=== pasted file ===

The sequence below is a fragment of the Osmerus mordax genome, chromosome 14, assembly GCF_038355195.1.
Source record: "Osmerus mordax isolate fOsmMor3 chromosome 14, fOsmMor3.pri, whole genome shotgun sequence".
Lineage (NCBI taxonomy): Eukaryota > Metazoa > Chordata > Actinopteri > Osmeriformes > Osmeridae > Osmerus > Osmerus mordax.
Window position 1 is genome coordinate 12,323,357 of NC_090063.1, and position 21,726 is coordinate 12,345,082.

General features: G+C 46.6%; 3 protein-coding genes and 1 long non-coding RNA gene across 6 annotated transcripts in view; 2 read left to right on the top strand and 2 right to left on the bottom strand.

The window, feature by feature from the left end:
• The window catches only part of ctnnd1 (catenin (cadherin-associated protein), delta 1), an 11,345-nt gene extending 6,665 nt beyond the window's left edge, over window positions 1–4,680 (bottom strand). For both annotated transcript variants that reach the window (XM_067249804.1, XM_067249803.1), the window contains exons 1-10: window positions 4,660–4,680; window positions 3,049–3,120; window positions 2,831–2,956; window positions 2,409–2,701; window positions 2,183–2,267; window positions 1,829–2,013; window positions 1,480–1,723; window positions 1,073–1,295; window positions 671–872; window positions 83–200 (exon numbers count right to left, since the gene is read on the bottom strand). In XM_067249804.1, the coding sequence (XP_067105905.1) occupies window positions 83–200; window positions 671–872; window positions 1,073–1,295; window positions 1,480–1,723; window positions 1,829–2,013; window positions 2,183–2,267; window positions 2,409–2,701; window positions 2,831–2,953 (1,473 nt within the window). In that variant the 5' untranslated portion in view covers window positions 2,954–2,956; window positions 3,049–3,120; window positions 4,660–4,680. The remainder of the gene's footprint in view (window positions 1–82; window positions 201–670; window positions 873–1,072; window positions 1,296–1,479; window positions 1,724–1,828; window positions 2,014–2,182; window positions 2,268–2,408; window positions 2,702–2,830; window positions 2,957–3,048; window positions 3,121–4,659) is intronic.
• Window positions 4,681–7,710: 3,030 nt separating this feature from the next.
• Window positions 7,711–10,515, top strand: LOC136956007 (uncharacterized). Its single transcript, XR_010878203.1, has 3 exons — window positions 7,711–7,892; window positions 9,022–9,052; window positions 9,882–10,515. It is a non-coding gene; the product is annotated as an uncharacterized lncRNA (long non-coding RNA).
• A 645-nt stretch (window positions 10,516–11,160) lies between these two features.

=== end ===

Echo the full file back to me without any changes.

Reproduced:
The sequence below is a fragment of the Osmerus mordax genome, chromosome 14, assembly GCF_038355195.1.
Source record: "Osmerus mordax isolate fOsmMor3 chromosome 14, fOsmMor3.pri, whole genome shotgun sequence".
Lineage (NCBI taxonomy): Eukaryota > Metazoa > Chordata > Actinopteri > Osmeriformes > Osmeridae > Osmerus > Osmerus mordax.
Window position 1 is genome coordinate 12,323,357 of NC_090063.1, and position 21,726 is coordinate 12,345,082.

General features: G+C 46.6%; 3 protein-coding genes and 1 long non-coding RNA gene across 6 annotated transcripts in view; 2 read left to right on the top strand and 2 right to left on the bottom strand.

The window, feature by feature from the left end:
• The window catches only part of ctnnd1 (catenin (cadherin-associated protein), delta 1), an 11,345-nt gene extending 6,665 nt beyond the window's left edge, over window positions 1–4,680 (bottom strand). For both annotated transcript variants that reach the window (XM_067249804.1, XM_067249803.1), the window contains exons 1-10: window positions 4,660–4,680; window positions 3,049–3,120; window positions 2,831–2,956; window positions 2,409–2,701; window positions 2,183–2,267; window positions 1,829–2,013; window positions 1,480–1,723; window positions 1,073–1,295; window positions 671–872; window positions 83–200 (exon numbers count right to left, since the gene is read on the bottom strand). In XM_067249804.1, the coding sequence (XP_067105905.1) occupies window positions 83–200; window positions 671–872; window positions 1,073–1,295; window positions 1,480–1,723; window positions 1,829–2,013; window positions 2,183–2,267; window positions 2,409–2,701; window positions 2,831–2,953 (1,473 nt within the window). In that variant the 5' untranslated portion in view covers window positions 2,954–2,956; window positions 3,049–3,120; window positions 4,660–4,680. The remainder of the gene's footprint in view (window positions 1–82; window positions 201–670; window positions 873–1,072; window positions 1,296–1,479; window positions 1,724–1,828; window positions 2,014–2,182; window positions 2,268–2,408; window positions 2,702–2,830; window positions 2,957–3,048; window positions 3,121–4,659) is intronic.
• Window positions 4,681–7,710: 3,030 nt separating this feature from the next.
• Window positions 7,711–10,515, top strand: LOC136956007 (uncharacterized). Its single transcript, XR_010878203.1, has 3 exons — window positions 7,711–7,892; window positions 9,022–9,052; window positions 9,882–10,515. It is a non-coding gene; the product is annotated as an uncharacterized lncRNA (long non-coding RNA).
• A 645-nt stretch (window positions 10,516–11,160) lies between these two features.